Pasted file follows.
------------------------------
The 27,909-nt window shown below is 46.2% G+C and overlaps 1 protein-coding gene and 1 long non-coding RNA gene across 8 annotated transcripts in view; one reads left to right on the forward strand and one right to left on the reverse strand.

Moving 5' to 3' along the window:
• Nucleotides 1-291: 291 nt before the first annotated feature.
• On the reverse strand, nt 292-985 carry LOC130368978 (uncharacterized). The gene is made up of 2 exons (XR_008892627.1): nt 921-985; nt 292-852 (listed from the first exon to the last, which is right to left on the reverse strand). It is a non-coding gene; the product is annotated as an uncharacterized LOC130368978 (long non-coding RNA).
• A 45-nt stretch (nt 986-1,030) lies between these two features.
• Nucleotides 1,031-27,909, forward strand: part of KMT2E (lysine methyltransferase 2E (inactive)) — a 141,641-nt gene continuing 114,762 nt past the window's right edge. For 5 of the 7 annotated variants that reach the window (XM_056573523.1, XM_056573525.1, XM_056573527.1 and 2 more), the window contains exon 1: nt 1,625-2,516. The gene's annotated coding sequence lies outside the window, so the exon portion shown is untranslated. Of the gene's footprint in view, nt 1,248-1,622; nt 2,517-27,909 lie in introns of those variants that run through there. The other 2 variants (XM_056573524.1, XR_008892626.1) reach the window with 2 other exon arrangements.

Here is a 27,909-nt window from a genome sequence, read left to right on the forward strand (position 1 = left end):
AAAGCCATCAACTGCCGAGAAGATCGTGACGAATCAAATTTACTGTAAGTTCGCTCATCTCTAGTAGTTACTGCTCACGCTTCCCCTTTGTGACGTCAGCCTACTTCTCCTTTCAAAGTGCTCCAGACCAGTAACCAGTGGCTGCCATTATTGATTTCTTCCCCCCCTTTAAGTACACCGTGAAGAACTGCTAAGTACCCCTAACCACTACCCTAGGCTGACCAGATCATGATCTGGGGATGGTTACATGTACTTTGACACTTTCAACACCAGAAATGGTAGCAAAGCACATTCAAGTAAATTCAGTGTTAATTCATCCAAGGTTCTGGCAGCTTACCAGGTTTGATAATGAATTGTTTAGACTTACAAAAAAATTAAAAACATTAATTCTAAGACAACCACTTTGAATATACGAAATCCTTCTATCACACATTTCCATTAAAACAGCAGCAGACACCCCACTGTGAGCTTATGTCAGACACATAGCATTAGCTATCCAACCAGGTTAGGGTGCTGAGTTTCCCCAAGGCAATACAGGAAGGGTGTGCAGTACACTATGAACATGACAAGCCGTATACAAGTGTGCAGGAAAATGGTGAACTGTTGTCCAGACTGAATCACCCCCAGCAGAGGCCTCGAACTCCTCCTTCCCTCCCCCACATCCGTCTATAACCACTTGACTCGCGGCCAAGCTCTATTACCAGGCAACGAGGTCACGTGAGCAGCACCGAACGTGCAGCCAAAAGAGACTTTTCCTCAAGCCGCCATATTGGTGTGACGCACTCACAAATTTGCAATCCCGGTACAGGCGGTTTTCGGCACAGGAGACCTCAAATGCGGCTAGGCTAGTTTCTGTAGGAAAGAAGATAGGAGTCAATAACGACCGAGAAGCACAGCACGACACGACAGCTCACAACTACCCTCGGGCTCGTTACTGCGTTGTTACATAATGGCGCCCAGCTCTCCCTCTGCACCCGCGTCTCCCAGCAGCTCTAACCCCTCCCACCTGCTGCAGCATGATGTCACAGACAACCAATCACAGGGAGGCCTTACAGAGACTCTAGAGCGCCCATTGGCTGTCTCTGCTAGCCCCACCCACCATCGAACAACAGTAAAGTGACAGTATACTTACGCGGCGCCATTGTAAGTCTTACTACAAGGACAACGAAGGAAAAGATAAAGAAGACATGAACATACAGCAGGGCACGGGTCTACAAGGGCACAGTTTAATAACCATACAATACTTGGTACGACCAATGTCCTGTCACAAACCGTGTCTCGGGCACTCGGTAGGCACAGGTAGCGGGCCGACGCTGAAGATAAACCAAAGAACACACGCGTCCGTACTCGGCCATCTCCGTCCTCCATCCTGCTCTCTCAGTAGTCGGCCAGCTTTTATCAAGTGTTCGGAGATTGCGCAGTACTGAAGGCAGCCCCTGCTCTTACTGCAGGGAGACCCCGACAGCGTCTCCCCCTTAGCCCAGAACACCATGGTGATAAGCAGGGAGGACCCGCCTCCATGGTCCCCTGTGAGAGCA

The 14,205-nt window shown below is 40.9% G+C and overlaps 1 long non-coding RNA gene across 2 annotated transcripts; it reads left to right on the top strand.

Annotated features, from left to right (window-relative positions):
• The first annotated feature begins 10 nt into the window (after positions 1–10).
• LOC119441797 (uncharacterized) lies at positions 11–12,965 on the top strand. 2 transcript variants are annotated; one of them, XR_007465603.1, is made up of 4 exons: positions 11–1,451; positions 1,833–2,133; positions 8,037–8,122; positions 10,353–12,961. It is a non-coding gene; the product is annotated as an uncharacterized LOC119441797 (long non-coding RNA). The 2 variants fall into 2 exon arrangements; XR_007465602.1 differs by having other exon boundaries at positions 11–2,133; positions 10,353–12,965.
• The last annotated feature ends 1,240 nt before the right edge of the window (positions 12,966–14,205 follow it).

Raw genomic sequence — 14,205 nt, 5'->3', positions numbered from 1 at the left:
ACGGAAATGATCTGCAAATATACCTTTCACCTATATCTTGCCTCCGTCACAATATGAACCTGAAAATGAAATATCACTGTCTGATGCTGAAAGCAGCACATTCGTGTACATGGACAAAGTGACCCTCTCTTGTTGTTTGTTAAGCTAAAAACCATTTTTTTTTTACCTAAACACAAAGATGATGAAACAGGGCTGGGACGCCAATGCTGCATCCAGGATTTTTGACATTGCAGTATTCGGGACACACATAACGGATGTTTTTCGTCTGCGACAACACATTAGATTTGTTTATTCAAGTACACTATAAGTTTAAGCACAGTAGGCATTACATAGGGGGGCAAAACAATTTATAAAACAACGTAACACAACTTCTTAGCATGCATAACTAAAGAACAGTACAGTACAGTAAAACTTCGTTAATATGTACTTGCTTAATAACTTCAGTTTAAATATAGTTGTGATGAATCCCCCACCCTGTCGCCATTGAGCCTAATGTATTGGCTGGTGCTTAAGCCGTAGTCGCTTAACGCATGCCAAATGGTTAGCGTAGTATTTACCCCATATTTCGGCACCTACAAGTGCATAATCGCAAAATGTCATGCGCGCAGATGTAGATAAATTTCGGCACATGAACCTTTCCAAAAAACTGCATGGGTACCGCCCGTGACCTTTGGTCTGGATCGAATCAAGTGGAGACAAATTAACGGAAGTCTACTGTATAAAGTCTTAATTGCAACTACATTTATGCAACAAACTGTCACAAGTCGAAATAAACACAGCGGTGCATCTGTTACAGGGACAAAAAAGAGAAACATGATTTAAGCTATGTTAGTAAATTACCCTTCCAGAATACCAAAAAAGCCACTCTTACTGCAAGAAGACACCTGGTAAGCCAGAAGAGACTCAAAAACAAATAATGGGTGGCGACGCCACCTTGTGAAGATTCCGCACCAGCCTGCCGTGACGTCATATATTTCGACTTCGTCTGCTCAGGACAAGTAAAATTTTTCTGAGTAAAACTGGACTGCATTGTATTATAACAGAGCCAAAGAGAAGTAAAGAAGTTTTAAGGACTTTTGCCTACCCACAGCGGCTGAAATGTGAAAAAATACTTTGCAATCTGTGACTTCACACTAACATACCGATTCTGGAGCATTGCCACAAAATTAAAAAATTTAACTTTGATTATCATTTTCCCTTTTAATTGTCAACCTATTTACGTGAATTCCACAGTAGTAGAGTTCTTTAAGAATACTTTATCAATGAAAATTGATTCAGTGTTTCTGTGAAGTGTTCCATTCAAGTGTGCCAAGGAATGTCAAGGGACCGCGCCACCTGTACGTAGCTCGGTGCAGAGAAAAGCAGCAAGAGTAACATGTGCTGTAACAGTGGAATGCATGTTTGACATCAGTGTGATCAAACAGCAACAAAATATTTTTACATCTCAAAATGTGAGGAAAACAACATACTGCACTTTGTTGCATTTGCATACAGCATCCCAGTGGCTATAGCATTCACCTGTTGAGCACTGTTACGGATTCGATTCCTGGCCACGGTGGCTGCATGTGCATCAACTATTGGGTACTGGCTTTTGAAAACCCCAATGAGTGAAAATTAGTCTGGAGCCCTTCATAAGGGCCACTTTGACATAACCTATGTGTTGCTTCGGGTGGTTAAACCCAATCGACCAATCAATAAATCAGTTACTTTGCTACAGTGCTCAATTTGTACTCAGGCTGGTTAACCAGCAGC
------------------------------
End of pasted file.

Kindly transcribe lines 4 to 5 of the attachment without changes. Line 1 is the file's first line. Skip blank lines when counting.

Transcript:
• On the reverse strand, nt 292-985 carry LOC130368978 (uncharacterized). The gene is made up of 2 exons (XR_008892627.1): nt 921-985; nt 292-852 (listed from the first exon to the last, which is right to left on the reverse strand). It is a non-coding gene; the product is annotated as an uncharacterized LOC130368978 (long non-coding RNA).
• A 45-nt stretch (nt 986-1,030) lies between these two features.